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Metabolic Brain Disease

, Volume 33, Issue 4, pp 1369–1373 | Cite as

Mitochondrial POLG related disorder presenting prenatally with fetal cerebellar growth arrest

  • Michal Inbar-Feigenberg
  • Susan Blaser
  • Cynthia Hawkins
  • Patrick Shannon
  • Stacy Hewson
  • David Chitayat
Short Communication

Abstract

We report the prenatal findings of severe cerebellar growth arrest in two siblings with POLG1 mutations. The first presented with seizures and lactic acidosis immediately after premature birth and was diagnosed with mitochondrial disease on muscle biopsy. Molecular DNA analysis confirmed homozygous missense mutation in the POLG1 gene. The pregnancy of the second sibling was monitored closely by repeat fetal ultrasounds since the parents declined invasive testing. A detailed fetal ultrasound at 19 weeks gestation showed a small cerebellum with transcerebellar diameter (TCD) on axial cranial imaging, measuring below the 5th centile for gestational age. Molecular analysis confirmed the same homozygous familial mutation in the POLG1gene. This report further delineates the phenotypic features of the POLG related disorders and expands it to the prenatal era. Subsequent pregnancies were monitored by molecular analysis, using chorionic villus sampling (CVS).

Keywords

Mitochondrial disorder Polymerase gamma (POLG1) gene POLG related disorders Cerebellar growth arrest Prenatal diagnosis MRI Fetal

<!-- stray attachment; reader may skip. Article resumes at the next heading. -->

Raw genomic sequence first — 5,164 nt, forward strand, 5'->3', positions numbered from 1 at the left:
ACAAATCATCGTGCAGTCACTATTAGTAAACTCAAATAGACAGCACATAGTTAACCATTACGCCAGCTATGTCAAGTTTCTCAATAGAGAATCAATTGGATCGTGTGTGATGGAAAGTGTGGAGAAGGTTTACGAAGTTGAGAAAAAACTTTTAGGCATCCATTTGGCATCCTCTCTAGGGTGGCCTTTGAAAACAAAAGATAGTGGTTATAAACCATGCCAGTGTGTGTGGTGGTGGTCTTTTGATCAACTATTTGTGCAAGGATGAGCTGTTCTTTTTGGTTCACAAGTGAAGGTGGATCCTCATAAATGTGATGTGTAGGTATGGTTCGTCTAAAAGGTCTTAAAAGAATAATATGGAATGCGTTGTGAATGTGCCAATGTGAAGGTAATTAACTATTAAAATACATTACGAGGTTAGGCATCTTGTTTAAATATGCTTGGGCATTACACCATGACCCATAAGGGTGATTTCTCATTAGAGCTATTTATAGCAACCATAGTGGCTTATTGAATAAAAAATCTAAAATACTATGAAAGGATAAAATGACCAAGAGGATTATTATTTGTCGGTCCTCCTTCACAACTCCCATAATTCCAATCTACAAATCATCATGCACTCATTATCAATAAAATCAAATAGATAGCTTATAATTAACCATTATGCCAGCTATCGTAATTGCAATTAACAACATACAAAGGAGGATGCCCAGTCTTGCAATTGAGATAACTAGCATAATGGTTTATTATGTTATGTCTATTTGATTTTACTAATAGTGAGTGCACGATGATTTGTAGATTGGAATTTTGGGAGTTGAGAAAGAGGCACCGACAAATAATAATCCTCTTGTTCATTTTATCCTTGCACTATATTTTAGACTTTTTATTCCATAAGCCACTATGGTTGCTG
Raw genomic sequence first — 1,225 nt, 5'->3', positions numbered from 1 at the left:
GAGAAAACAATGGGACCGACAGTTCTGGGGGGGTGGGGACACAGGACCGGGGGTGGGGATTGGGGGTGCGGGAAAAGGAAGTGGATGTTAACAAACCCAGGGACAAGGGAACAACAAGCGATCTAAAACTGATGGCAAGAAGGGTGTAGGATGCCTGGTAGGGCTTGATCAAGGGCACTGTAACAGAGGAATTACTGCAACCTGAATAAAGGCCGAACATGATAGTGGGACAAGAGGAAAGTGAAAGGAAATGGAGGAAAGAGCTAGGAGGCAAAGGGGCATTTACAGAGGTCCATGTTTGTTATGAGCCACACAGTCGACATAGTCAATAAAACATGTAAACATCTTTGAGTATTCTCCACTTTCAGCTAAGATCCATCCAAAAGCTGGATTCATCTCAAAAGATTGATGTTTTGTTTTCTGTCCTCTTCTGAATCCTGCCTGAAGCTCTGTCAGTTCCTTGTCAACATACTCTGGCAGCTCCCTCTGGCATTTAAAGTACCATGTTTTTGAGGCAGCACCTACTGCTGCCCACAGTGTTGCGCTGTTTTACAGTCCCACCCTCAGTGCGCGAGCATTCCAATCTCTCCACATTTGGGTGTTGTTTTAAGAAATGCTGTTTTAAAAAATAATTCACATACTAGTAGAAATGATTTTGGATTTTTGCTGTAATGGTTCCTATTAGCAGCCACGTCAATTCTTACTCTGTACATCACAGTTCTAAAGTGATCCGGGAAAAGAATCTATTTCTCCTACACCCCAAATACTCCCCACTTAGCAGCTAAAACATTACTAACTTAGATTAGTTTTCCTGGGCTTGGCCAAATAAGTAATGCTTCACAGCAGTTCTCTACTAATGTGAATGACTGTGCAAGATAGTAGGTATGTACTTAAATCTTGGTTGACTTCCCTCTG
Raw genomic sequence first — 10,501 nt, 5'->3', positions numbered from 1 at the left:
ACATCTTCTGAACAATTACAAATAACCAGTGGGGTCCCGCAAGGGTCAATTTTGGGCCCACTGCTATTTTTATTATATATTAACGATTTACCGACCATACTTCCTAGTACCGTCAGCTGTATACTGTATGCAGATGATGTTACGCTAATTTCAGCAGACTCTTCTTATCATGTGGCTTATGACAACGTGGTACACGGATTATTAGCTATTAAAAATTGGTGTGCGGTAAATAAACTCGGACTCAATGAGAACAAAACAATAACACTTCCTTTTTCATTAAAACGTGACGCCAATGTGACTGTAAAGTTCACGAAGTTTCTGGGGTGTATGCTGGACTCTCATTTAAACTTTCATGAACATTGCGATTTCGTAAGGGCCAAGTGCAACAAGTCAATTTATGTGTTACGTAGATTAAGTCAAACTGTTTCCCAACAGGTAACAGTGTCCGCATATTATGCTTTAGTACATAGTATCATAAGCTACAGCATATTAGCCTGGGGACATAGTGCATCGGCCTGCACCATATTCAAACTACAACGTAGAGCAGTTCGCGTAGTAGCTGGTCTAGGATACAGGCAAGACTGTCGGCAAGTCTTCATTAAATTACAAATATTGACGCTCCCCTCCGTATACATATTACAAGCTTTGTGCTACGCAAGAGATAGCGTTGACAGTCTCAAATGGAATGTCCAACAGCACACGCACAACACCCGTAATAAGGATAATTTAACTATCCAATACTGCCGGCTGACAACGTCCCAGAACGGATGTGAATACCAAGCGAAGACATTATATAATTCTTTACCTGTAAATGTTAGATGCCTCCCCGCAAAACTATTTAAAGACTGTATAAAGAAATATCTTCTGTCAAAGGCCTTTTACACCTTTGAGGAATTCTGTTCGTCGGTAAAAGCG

Notes

Compliance with ethical standards

Ethical approval

Written consent for this report was obtained from the family in compliance with the Hospital for Sick Children Research Ethics Board guidelines.

Conflict of interest

The authors declare that they have no conflict of interest.

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Copyright information

© Springer Science+Business Media, LLC, part of Springer Nature 2018

Authors and Affiliations

  • Michal Inbar-Feigenberg
    • 1
  • Susan Blaser
    • 2
  • Cynthia Hawkins
    • 3
  • Patrick Shannon
    • 4
  • Stacy Hewson
    • 1
  • David Chitayat
    • 1
    • 5
  1. 1.Division of Clinical and Metabolic Genetics, Department of Paediatrics, The Hospital for Sick ChildrenUniversity of TorontoTorontoCanada
  2. 2.Department of Diagnostic Imaging, Division of Neuroradiology, The Hospital for Sick ChildrenUniversity of TorontoTorontoCanada
  3. 3.Department of Paediatric Laboratory Medicine, Division of Neuropathology, The Hospital for Sick ChildrenUniversity of TorontoTorontoCanada
  4. 4.Department of Pathology & Lab Medicine, Division of Neuropathology, Mount Sinai HospitalUniversity of TorontoTorontoCanada
  5. 5.The Prenatal Diagnosis and Medical Genetics Program, Department of Obstetrics and Gynecology, Mount Sinai HospitalUniversity of TorontoTorontoCanada

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